Symbolic Heat

Symbolic Heat

Product ID: 17455

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Author: Dennis B McGilvray
Publisher: Mapin
Year: 1998
Language: English
Pages: 72
ISBN/UPC (if available): 8185822525


For the Tamils, an ethnic community in modern-day South India and Sri Lanka, a concept of physical and spiritual heat as female energy (sakti) influences their diet, their traditional medical practices, their view of men and women, and their worship of Hindu deities. An anthropologist who has conducted firsthand field research in both locations interprets this cultural viewpoint here photographically. Some of the striking interconnections between "cooling" and "heating" foods, Ayurvedic humoral medical treatments, male and female gender relations, popular beliefs about sexuality and the life cycle, and "cooling" rituals of worship for "hot" Hindu goddesses are illustrated in this volume, which accompanies the "Symbolic Heat" photographic exhibit mounted by the University of Colorado Museum.

From the Author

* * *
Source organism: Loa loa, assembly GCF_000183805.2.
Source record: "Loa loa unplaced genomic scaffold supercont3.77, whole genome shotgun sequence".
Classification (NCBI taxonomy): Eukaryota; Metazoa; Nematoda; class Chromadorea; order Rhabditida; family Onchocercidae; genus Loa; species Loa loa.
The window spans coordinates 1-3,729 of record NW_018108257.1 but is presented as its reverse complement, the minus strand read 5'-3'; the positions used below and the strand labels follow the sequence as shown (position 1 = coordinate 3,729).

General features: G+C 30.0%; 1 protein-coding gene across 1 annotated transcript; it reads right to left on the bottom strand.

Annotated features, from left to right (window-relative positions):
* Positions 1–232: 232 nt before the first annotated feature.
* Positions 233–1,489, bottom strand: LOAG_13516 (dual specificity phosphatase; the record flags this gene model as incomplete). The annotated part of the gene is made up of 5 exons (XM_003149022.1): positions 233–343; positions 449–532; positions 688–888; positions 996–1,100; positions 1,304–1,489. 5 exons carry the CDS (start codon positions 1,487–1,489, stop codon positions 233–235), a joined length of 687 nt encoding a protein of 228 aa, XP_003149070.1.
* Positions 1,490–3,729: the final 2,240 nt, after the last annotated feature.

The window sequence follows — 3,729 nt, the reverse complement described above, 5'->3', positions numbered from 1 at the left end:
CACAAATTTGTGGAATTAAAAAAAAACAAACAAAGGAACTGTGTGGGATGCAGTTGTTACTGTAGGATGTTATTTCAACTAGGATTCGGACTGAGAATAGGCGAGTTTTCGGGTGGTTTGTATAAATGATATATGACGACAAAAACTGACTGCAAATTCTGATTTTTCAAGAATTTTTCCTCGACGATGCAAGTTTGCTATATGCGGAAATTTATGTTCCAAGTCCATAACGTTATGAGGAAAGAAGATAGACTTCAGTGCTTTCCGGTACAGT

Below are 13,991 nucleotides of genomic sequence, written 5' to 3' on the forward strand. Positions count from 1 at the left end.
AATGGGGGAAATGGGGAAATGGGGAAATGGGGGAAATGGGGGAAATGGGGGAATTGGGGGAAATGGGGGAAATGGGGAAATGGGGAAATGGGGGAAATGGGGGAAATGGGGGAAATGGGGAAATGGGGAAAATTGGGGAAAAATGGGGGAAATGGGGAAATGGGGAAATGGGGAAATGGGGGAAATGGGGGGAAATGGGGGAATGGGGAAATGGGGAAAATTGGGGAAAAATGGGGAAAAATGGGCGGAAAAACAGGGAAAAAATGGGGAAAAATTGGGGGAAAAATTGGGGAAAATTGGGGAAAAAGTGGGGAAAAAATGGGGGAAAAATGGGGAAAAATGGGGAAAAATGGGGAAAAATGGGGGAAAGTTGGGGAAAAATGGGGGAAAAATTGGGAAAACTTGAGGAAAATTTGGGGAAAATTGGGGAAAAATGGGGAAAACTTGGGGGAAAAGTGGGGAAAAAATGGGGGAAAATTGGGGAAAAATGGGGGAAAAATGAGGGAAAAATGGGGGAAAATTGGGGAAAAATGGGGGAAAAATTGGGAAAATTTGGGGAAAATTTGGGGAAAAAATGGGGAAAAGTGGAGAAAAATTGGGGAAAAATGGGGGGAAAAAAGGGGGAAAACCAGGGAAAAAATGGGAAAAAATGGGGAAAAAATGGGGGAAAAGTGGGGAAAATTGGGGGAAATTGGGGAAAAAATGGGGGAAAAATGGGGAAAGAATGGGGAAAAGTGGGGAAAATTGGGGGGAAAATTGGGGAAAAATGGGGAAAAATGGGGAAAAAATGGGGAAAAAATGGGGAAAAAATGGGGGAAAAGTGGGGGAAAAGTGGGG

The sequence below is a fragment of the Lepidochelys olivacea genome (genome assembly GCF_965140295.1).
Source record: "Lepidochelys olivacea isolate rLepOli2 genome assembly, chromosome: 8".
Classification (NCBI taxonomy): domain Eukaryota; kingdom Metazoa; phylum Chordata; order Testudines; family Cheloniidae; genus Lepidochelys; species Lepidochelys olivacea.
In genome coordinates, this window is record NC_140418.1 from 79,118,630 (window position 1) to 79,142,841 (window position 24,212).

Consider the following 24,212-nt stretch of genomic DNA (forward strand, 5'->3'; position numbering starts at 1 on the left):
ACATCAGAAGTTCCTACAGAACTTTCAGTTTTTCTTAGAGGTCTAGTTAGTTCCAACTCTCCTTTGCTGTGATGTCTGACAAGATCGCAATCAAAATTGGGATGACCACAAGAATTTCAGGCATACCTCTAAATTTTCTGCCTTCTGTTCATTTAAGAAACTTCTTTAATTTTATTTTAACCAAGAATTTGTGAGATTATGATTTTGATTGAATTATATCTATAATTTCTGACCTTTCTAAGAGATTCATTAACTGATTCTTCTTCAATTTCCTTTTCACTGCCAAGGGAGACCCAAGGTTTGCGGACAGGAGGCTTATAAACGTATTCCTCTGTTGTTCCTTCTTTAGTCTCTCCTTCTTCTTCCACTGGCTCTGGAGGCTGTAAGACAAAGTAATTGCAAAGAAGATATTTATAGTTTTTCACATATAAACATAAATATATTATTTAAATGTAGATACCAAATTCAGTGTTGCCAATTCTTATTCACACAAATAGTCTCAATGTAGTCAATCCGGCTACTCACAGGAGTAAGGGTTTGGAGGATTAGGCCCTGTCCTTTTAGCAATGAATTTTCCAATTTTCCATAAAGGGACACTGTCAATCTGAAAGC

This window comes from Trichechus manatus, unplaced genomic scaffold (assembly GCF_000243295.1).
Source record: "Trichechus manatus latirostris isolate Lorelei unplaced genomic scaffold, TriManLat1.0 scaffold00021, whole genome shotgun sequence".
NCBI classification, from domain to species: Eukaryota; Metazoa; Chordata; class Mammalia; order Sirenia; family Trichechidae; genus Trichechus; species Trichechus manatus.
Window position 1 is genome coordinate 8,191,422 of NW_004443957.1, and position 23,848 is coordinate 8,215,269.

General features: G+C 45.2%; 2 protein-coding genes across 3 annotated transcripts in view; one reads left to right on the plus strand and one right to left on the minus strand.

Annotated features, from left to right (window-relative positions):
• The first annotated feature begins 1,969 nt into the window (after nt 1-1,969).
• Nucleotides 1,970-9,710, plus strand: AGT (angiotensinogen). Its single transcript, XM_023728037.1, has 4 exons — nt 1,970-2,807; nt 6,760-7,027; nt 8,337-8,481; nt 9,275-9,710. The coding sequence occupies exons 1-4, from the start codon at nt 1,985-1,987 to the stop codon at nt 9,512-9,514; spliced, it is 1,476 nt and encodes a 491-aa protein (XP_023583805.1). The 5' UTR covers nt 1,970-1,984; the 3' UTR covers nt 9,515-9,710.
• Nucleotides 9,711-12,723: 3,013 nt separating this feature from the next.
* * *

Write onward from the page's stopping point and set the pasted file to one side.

This 72 page, 8.5"x 11" soft-cover photobook incorporates all of the images and interpretive text in my traveling SYMBOLIC HEAT photo exhibit currently available for bookings from the University of Colorado Museum in Boulder, reproduced beautifully and with strong graphic design on high-quality paper. I took half of the 72 photos in the minority Tamil-speaking regions of northeast Sri Lanka, and the balance in the state of Tamilnadu in South India, over a period of two decades. The book aims to formulate a visual argument for the embedded cultural logic behind Tamil ideas of gender, diet, health, and ritual, with an emphasis upon the Hindu concept of sakti (female energy) in the worship of local deities and the popular implementation of Ayurvedic ideas of heating and cooling foods and substances in the domains of diet and health. It also surveys the life-cycle and some rites of passage, including the auspicious rituals of a Tamil girl's first menstruation. The interpretive text and captions are intended to provide a key to the Tamil meanings conveyed in the images. In this sense, it is a deliberately hybrid volume which seeks to bridge the categories of cultural anthropology and photo art. It also preserves a vision of Tamil life prior to the eruption of the Eelam War, making the current inter-ethnic warfare and violence in Sri Lanka even more poignant. 38 of the photos are printed in full-color, the remainder in B&W, with additional maps, duotones, and a suggested bibliography. Conceived as a companion volume to the traveling SYMBOLIC HEAT exhibit, this book could also be used in introductory college courses dealing with South Asian cultures and religions, as well as in courses on the cross-cultural dimensions of gender, health, and ritual. It will be of interest to Sri Lankans and South Indians living abroad who wish to have a glimpse of their cultural roots, as well as to travelers and anyone interested in the popular cultures of South Asia.